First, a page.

Building a fabric stash requires thorough contemplation and careful consideration.
Shop to shop, show to show, online store to online store, you’ve curated a collection of fabric that’s so very . . . you.
But are you using your fabric stash to its fullest potential?
Designer Tonya Alexander understands us stash builders—depending on the day, our stashes can cast either sunshine or shadows on our quilting life! Tonya’s book Stash Lab is an ode to her relationship with her stash, and in her book you’ll discover that she has the same hopes for her stash as you do for yours: to experiment with new ideas, to incorporate a wide variety of fabrics into projects, and to use up beloved fabric and move it out—to make room for more.
In Stash Lab, Tonya reveals two ways that she quickly (and happily) depletes her stash: scrappy backings and bindings. Heed Tonya’s advice below when choosing stash fabrics for your quilt backs and bindings—after all, she has “lab”-tested results!
Using your fabric stash: pretty and practical backings and bindings
Excerpted from Stash Lab by Tonya Alexander
Stash fabrics aren’t just for quilt tops. You can put them to good use in other ways. Take, for instance, pieced backs. Wide backing fabrics are nice, but the back of your quilt is also an ideal place to use up your stash. Fabrics don’t even have to be used in a quilt top. It’s an opportunity to creatively piece odd, random fabrics together for a unique and interesting backing. Here are my suggestions for piecing your quilt backs from stash fabrics.
1. Make sure the seams on the back do not land on what will become fold lines of the quilt. I tend to fold things the same way, whether it’s towels, quilts, or bed sheets, so I try not to have backing seams directly on the fold lines. Think about how you fold your quilts, whether they’re on a shelf, in a drawer, or on the back of the couch.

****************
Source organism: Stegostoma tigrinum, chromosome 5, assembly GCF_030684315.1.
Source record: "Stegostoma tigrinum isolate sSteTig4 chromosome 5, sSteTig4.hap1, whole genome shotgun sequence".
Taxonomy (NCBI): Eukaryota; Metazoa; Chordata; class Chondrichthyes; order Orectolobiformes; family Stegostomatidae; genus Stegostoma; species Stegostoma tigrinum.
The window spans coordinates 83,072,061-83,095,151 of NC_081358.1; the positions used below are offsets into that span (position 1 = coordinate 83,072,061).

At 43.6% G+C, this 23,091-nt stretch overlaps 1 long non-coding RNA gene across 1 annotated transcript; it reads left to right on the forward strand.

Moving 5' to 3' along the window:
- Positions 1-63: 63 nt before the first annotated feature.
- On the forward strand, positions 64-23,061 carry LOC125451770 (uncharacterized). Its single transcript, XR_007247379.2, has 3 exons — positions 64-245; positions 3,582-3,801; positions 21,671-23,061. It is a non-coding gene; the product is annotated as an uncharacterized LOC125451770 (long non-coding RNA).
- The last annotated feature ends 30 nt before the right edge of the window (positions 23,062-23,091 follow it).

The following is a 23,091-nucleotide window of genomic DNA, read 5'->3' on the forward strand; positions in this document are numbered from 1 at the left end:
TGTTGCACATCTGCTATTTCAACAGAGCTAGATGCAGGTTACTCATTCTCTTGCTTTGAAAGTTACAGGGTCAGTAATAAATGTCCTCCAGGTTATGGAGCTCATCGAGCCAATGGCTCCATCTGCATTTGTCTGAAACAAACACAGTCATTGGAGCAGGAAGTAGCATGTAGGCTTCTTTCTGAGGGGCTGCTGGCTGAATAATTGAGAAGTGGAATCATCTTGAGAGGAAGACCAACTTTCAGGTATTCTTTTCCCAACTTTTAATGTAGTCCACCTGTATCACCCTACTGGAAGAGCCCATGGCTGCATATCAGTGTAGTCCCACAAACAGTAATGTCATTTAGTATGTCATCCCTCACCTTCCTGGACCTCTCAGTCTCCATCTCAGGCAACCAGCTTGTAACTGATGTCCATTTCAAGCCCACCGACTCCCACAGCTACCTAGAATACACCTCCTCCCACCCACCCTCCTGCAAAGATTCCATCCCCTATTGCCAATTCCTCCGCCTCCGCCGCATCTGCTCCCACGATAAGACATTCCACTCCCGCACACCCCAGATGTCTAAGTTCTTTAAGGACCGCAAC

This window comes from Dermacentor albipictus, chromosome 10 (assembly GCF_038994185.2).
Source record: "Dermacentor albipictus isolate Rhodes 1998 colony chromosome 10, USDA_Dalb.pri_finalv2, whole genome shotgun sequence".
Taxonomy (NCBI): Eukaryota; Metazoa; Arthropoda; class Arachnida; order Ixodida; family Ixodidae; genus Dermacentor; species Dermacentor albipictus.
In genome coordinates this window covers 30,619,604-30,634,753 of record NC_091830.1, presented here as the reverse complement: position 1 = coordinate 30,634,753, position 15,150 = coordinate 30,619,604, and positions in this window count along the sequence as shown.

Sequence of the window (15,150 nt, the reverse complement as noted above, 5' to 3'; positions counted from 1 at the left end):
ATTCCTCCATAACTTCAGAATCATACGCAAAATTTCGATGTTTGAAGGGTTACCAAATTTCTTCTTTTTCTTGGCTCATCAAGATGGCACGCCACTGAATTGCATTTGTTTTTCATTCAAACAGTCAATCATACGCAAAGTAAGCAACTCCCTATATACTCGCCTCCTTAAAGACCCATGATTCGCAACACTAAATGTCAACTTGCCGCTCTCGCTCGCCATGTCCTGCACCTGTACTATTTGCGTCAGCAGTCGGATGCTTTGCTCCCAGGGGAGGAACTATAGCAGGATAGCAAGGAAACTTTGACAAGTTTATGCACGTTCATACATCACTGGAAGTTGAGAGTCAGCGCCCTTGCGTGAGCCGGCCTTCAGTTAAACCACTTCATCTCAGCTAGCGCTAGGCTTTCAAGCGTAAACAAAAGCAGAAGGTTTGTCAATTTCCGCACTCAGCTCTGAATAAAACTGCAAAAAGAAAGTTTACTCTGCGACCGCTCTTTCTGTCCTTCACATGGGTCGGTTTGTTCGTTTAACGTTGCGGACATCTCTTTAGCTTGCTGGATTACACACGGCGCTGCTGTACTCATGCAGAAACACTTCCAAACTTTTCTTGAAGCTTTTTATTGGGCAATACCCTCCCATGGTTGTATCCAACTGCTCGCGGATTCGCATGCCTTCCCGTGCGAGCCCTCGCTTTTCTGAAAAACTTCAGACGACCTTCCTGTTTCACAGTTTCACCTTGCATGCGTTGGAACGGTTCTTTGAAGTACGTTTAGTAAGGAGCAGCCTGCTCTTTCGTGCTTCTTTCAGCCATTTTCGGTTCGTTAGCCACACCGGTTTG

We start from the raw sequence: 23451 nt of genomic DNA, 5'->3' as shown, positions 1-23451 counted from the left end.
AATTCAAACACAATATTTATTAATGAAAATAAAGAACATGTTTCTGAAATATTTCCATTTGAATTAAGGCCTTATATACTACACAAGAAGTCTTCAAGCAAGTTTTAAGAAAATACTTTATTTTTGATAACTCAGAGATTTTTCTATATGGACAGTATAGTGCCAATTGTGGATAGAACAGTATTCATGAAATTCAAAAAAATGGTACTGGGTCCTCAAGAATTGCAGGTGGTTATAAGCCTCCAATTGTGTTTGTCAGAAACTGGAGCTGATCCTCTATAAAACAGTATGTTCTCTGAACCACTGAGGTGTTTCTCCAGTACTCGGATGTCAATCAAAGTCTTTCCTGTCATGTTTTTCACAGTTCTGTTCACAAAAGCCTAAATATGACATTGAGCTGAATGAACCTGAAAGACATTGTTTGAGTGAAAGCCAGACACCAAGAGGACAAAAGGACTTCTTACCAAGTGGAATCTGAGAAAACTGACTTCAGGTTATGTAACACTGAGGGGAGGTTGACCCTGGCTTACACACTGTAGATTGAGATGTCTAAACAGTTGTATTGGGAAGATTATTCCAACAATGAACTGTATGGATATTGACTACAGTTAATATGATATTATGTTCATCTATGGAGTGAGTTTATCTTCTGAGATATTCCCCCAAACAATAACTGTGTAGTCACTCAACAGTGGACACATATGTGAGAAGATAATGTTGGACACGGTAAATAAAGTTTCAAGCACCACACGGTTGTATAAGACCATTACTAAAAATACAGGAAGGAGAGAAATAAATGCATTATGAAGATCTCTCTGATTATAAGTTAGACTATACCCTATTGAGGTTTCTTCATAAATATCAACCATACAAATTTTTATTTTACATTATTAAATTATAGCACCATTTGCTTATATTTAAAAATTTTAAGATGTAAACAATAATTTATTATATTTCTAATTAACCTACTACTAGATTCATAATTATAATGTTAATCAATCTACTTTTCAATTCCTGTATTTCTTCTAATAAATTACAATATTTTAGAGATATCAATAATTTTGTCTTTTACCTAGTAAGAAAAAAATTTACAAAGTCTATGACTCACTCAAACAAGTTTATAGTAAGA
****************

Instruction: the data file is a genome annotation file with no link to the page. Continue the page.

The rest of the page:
This pieced backing (right) is on the back of Tonya’s Leaf Pile quilt in Stash Lab.
2. Consider how the project will be quilted. For hand quilting or special quilting motifs that you want to show up well on the back, choose solids or subtle prints with light patterning. Conversely, when practicing free-motion designs, prints with a busy pattern or design will hide a world of imperfect stitches.
3. Think about thread color. For machine quilting, it’s best to match the bobbin thread to the top thread, so choose fabrics that will blend well with the thread. Matching top and bottom threads will help disguise any tension issues.
Scrappy bindings. A scrappy binding can add the perfect finishing touch to a scrappy quilt. I prefer binding cut from 2½"-wide strips. This is a standard size (and the width of Jelly Rolls), so I always have plenty to choose from.
Tonya used a scrappy binding on “Sunny Side Up,” another quilt pattern featured in Stash Lab.
Of course, Tonya doesn’t use her stash fabrics only behind and around her quilt tops: Stash Lab is chock-full of colorful, stash-friendly quilt tops too! Her three stash-sewing formulas (shown at right) will help you choose the perfect stash fabrics for each pattern, including these beauties:
See more scrap-happy quilts from Stash Lab >
Calling all quilters: try this stash challenge!
Have you ever wondered what a project would look like made with YOUR style of fabrics, from your very own fabric stash? Here’s your chance to get creative and make a project all your own! Join the #mystashmystyle contest for the chance to stretch your creative wings AND win fun prizes too. Visit the blogs of Tonya Alexander and Jenifer Gaston (author of Primitive Style) for details. Then join in the fun!
What’s your stash style: casual country colors, fun pictorial fabrics, graphic modern prints? Tell us in the comments!